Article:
Liminal and Beyond

“The Waiting Place . . . [a most useless place]

for people just waiting.

Waiting for a train to come or go

or a bus to come, or a plane to go

or the mail to come, or the rain to go

or the phone to ring, or the snow to snow

or waiting around for a Yes or No

or waiting for their hair to grow.

Everyone is just waiting.

 

Waiting for the fish to bite

or waiting for wind to fly a kite

or waiting around for Friday night

or waiting, perhaps, for their Uncle Jake

or a pot to boil, or a Better Break

or a string of pearls, or a pair of pants

or a wig with curls, or Another Chance.

Everyone is just waiting.”

As I was waiting for the will to write a positive blog entry today, these lines from Dr. Seuss’ Oh, the Places You’ll Go rang through my head.

I’m waiting.  For the end of PMS.  For the washing machine to finish its cycle.  For an expected tradesperson to show up.  My husband to come home from work.  My children to stream up the stairs and into the corner in which I’m hiding (which took one more line of typing, by the way).  For this new place in life to feel ‘normal’, to reach some sort of stasis.

Well into On Moving by Louise DeSalvo now, I’ve read about “liminal life – the life that is neither here nor there . . . These difficult-to-live-through interstices, I’ve read, are necessary for growth: the psychic spaces where the old self is shed and the new one begins to develop (DeSalvo 72).

A few weeks ago, I said that I felt I could become my authentic self in this house.  I didn’t realize how much the move would shake things up though – both our physical possessions and my own psychological foundations.  Everything can’t feel just as it did in the other house, though, because then I’d fall into familiar routines and frustrating ways of being.  Now’s the chance to fix things that are broken.  Discard things that are hindrances.  Create new ways of living and doing and being that improve our life, not just get us through it.  I wouldn’t have done that in the comfortable nest of my other home.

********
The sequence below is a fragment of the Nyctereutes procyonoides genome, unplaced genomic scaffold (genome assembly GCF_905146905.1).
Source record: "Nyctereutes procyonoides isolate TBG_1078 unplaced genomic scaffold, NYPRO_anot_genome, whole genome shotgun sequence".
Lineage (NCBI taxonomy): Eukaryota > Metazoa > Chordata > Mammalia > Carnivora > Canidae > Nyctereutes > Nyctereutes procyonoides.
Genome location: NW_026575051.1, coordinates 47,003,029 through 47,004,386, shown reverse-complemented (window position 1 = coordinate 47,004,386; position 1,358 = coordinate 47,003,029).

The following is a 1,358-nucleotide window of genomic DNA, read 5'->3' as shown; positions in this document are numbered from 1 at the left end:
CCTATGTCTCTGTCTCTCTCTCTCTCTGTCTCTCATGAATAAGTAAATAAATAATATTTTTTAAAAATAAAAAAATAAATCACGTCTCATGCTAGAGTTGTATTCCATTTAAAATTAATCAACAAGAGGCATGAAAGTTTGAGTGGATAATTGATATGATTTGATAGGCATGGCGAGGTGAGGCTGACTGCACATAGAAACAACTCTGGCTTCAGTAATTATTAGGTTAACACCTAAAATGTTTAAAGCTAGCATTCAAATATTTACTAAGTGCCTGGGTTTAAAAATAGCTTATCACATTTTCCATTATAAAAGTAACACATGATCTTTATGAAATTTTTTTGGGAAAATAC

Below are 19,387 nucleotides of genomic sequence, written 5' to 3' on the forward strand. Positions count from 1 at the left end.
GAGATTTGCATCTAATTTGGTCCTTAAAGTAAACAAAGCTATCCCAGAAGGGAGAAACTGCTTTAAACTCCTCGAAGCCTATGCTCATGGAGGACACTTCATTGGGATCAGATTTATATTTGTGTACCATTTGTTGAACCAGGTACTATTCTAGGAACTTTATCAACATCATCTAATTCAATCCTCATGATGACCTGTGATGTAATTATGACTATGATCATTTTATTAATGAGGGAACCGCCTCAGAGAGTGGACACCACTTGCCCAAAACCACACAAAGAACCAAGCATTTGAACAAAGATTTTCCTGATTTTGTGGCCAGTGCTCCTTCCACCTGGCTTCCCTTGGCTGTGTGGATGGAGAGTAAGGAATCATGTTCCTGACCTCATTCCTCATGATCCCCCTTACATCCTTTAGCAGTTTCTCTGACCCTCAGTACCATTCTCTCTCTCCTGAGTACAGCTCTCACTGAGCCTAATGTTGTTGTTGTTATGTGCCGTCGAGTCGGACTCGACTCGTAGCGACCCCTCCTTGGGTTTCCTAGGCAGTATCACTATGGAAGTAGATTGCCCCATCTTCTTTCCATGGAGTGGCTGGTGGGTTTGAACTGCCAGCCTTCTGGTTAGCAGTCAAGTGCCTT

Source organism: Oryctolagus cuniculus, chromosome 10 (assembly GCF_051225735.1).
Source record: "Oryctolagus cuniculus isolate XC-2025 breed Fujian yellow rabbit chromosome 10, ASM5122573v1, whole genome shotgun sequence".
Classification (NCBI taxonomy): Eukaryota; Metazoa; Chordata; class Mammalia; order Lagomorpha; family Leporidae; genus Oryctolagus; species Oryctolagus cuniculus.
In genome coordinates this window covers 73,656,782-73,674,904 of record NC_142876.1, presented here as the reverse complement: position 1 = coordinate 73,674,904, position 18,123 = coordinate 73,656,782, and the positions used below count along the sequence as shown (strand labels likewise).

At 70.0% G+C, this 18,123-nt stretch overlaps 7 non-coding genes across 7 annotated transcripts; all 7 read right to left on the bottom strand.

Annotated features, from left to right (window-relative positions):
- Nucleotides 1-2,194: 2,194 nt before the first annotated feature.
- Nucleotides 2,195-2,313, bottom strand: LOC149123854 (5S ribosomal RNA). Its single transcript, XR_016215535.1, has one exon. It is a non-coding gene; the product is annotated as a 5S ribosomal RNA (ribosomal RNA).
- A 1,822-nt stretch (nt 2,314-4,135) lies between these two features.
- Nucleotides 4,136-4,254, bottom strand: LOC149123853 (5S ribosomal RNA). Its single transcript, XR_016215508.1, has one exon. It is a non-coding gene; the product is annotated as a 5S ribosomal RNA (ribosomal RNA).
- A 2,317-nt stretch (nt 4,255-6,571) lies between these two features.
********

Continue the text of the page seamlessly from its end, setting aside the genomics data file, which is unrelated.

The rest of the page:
On the flip side, I cannot ignore the pieces of myself that will remain no matter where I am, those rituals that will follow and sustain me wherever I go.  DeSalvo said, “I’ve been waiting to ‘settle in’ before I start writing.  But writing will help me ‘settle in’.” (DeSalvo 88)  Just as there are certain beloved objects that will travel from home to home and comfort with their mere presence, so must I make time to practice these rituals that will soothe me.

I cannot wait for everything in my home to be set up perfectly before I roll out the yoga mat.  I cannot avoid writing until the perfectly appointed writing desk sits in its nook.  I cannot avoid ‘living’ while I run through my unpacking/set-up list.  If I ignore those foundational elements of myself that will indeed make anywhere I live a home, the window of liminal time will close and this chaos will become my life.

No more waiting.

This is not ‘the waiting place’.  These are the living rooms.  This is home.  It’s time to start feeling it.

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4 Comments

  1. I love this post and know that a TON of women would relate. I say women, because JUST IN MY OBSERVATION OF MEN I KNOW….it seems like men (in terms of home life) are more likely to sit around and WAIT for those changes to be made for them while women feel the responsibility to affect the change themselves. I always feel like I’m “waiting” for that perfect mix of just how I need things in order to make the next move. Every once in a while, I get something right in its place….but those times are few and far between.

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    • Jennifer Butler Basile

       /  January 23, 2014

      I don’t know what it is that makes us wait. Perhaps we’re waiting for the universe to give us its permission? Or perhaps it’s fear to enact the change, to put ourselves out there?

      Though it’s not necessarily advice I follow 😉 there is never a perfect time to act; conditions will never be perfect. We have to get however many pieces into place that we can and go for it. Or risk that window being shut forever.

      Thank you for subjecting yourself to my philosophical meanderings! I appreciate your comment.

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      • I wish you the best in getting out your yoga mat! And would appreciate your positive vibes my way…..as I’m trying to STOP waiting and START doing.

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      • Jennifer Butler Basile

         /  January 23, 2014

        Stretch those muscles! I should, too!

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